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Slow Going at First, But a Blast by the End

NEWPORT, RI (Aug. 17, 2008) – While most Rhode Islanders were peacefully sheltered ashore on Friday and Saturday night, an elite group of sailors was enjoying an intimate encounter with Mother Nature during the Ida Lewis Distance Race, which started Friday afternoon at 3 p.m. not far from the famed lighthouse that serves as host Ida Lewis Yacht Club’s clubhouse on Newport Harbor. Competing were 11 teams, four of those sailing in a handicap-rule class for IRC, four sailing under PHRF and three competing in a Double-Handed division. The PHRF and Double-handed contenders sailed a 150-mile course, while the IRC boats sailed a slightly different, longer course of 177 miles.

A light 10-12 knot breeze marked the start, then sputtered to barely nothing overnight while the teams made their way to Montauk Point, immediately putting the fastest boats behind schedule on an expected early afternoon arrival back at the club on Saturday. Sailors were anything but bored, however, when the trip from Montauk to No Man’s Land and then to Buzzard’s Bay Tower served up extreme wind shifts that had them hurrying to change head sails and figure out their next moves.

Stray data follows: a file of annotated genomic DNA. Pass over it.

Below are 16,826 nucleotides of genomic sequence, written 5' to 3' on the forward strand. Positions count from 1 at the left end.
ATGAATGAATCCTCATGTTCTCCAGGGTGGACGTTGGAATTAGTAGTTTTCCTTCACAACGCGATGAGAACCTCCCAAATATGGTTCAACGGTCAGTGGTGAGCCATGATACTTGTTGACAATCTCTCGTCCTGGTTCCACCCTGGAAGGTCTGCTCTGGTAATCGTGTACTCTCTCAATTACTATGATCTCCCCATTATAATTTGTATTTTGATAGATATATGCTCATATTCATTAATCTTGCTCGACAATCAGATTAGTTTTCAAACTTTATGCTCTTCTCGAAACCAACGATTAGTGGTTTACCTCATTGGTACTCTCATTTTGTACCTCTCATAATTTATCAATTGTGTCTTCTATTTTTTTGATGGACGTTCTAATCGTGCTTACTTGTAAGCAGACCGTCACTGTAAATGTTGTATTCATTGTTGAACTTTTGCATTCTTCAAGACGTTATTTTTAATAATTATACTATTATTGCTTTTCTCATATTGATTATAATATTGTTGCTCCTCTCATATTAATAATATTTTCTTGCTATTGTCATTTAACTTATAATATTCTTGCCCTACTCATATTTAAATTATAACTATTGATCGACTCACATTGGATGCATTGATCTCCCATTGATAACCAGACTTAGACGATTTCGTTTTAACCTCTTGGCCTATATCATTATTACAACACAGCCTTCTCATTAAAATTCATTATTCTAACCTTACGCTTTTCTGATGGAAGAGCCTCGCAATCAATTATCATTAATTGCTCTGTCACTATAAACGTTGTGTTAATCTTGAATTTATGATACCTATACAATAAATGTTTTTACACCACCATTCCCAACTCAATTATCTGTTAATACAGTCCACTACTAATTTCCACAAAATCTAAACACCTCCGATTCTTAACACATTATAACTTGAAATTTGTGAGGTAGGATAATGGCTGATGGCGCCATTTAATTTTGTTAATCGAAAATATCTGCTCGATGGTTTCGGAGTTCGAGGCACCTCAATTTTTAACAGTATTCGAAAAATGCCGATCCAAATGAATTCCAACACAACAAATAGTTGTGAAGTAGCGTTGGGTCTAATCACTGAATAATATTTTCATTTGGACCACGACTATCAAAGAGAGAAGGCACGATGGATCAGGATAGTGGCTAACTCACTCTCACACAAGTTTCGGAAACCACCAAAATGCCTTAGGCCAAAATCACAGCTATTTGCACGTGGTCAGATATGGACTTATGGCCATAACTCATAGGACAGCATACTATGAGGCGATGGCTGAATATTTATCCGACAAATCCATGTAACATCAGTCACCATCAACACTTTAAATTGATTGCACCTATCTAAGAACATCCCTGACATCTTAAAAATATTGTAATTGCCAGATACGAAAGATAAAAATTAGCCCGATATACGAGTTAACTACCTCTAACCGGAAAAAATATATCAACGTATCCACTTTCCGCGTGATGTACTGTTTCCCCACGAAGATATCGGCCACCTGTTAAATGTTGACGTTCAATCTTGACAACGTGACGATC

“We had a three-hour period where we didn’t move even one nautical mile,” said Hap Fauth (Newport, R.I.) whose Reichel/Pugh 69 Bella Mente, was first to finish-- in just over 24 hours, at 3:30 p.m. on Saturday afternoon--and won the IRC class. “And in my last ten years of racing I don’t think I’ve seen so many sail changes in a single race.”

As one of a pool of new super-fast, high-tech IRC boats that debuted in Newport this summer, Bella Mente stayed behind while its grand-prix racing counterparts moved on to the Mediterranean to take part in the European racing circuit. “Bella Mente just wasn’t ready for prime time yet,” said Fauth, who thought the Ida Lewis Distance Race was a perfect way to test some boat modifications that were made recently. “We also practiced with the crew for two days prior to going on this race,” he added.